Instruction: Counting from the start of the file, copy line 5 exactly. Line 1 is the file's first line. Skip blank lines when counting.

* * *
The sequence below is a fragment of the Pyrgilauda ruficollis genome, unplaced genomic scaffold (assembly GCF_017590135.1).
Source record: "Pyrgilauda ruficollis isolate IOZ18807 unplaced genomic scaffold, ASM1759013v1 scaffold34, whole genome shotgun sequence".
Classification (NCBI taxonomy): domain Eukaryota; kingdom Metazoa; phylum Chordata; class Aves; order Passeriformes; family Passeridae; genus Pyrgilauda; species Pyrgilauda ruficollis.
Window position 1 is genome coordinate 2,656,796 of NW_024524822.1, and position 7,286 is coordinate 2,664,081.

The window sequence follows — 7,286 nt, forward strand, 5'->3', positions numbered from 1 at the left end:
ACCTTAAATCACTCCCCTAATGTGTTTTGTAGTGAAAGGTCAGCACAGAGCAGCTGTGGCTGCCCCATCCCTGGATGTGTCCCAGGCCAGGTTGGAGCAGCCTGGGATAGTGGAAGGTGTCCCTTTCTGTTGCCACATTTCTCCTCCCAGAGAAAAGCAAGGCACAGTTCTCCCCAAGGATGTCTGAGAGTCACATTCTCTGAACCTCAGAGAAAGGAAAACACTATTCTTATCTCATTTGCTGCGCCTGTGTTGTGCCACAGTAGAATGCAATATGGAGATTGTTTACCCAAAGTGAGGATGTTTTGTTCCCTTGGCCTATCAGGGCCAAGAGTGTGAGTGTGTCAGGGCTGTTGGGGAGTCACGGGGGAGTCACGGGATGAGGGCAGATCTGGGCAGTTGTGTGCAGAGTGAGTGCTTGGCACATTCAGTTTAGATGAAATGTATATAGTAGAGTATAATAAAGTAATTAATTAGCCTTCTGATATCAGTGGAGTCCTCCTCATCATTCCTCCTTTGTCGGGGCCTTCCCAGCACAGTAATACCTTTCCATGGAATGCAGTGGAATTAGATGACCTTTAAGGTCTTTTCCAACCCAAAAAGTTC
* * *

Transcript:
The window sequence follows — 7,286 nt, forward strand, 5'->3', positions numbered from 1 at the left end: